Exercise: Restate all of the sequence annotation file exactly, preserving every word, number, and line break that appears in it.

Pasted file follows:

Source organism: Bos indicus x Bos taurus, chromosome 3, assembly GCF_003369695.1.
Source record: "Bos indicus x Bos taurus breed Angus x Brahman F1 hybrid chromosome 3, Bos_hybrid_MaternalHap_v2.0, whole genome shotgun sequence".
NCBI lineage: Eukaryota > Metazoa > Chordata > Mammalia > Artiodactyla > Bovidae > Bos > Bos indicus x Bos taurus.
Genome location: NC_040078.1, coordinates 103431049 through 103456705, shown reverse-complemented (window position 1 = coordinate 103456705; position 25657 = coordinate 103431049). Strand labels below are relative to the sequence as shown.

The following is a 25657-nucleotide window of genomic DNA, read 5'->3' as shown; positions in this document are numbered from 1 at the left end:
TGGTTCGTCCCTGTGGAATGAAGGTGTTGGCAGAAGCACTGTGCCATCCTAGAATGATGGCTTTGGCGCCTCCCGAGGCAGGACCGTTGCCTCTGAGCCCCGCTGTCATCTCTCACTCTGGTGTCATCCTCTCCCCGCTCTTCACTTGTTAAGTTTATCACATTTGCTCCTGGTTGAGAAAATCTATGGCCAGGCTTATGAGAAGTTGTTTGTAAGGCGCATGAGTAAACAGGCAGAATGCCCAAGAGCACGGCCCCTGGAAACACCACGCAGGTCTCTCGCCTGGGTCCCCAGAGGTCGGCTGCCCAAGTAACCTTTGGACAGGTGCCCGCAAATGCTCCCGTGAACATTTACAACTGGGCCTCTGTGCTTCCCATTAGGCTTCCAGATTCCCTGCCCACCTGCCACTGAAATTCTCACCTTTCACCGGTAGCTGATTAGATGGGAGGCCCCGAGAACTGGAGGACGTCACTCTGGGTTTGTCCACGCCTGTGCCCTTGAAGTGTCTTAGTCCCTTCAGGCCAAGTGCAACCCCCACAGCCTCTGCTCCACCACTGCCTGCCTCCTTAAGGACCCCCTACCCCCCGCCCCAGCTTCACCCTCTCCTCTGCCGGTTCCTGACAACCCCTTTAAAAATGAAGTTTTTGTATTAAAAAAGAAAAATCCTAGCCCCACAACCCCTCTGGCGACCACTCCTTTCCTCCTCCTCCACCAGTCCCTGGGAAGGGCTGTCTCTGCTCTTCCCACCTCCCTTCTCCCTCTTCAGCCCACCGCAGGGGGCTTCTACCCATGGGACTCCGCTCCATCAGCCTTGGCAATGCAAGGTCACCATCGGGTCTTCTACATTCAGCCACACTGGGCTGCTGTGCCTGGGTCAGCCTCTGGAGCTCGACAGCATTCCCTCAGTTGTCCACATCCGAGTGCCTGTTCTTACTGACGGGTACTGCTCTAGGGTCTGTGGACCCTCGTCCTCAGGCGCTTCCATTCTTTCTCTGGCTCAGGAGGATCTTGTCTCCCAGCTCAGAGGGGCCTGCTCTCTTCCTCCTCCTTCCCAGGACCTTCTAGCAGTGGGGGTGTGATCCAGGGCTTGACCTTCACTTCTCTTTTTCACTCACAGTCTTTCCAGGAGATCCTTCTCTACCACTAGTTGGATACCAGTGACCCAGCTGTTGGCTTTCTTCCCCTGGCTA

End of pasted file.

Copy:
Source organism: Bos indicus x Bos taurus, chromosome 3, assembly GCF_003369695.1.
Source record: "Bos indicus x Bos taurus breed Angus x Brahman F1 hybrid chromosome 3, Bos_hybrid_MaternalHap_v2.0, whole genome shotgun sequence".
NCBI lineage: Eukaryota > Metazoa > Chordata > Mammalia > Artiodactyla > Bovidae > Bos > Bos indicus x Bos taurus.
Genome location: NC_040078.1, coordinates 103431049 through 103456705, shown reverse-complemented (window position 1 = coordinate 103456705; position 25657 = coordinate 103431049). Strand labels below are relative to the sequence as shown.

The following is a 25657-nucleotide window of genomic DNA, read 5'->3' as shown; positions in this document are numbered from 1 at the left end:
TGGTTCGTCCCTGTGGAATGAAGGTGTTGGCAGAAGCACTGTGCCATCCTAGAATGATGGCTTTGGCGCCTCCCGAGGCAGGACCGTTGCCTCTGAGCCCCGCTGTCATCTCTCACTCTGGTGTCATCCTCTCCCCGCTCTTCACTTGTTAAGTTTATCACATTTGCTCCTGGTTGAGAAAATCTATGGCCAGGCTTATGAGAAGTTGTTTGTAAGGCGCATGAGTAAACAGGCAGAATGCCCAAGAGCACGGCCCCTGGAAACACCACGCAGGTCTCTCGCCTGGGTCCCCAGAGGTCGGCTGCCCAAGTAACCTTTGGACAGGTGCCCGCAAATGCTCCCGTGAACATTTACAACTGGGCCTCTGTGCTTCCCATTAGGCTTCCAGATTCCCTGCCCACCTGCCACTGAAATTCTCACCTTTCACCGGTAGCTGATTAGATGGGAGGCCCCGAGAACTGGAGGACGTCACTCTGGGTTTGTCCACGCCTGTGCCCTTGAAGTGTCTTAGTCCCTTCAGGCCAAGTGCAACCCCCACAGCCTCTGCTCCACCACTGCCTGCCTCCTTAAGGACCCCCTACCCCCCGCCCCAGCTTCACCCTCTCCTCTGCCGGTTCCTGACAACCCCTTTAAAAATGAAGTTTTTGTATTAAAAAAGAAAAATCCTAGCCCCACAACCCCTCTGGCGACCACTCCTTTCCTCCTCCTCCACCAGTCCCTGGGAAGGGCTGTCTCTGCTCTTCCCACCTCCCTTCTCCCTCTTCAGCCCACCGCAGGGGGCTTCTACCCATGGGACTCCGCTCCATCAGCCTTGGCAATGCAAGGTCACCATCGGGTCTTCTACATTCAGCCACACTGGGCTGCTGTGCCTGGGTCAGCCTCTGGAGCTCGACAGCATTCCCTCAGTTGTCCACATCCGAGTGCCTGTTCTTACTGACGGGTACTGCTCTAGGGTCTGTGGACCCTCGTCCTCAGGCGCTTCCATTCTTTCTCTGGCTCAGGAGGATCTTGTCTCCCAGCTCAGAGGGGCCTGCTCTCTTCCTCCTCCTTCCCAGGACCTTCTAGCAGTGGGGGTGTGATCCAGGGCTTGACCTTCACTTCTCTTTTTCACTCACAGTCTTTCCAGGAGATCCTTCTCTACCACTAGTTGGATACCAGTGACCCAGCTGTTGGCTTTCTTCCCCTGGCTA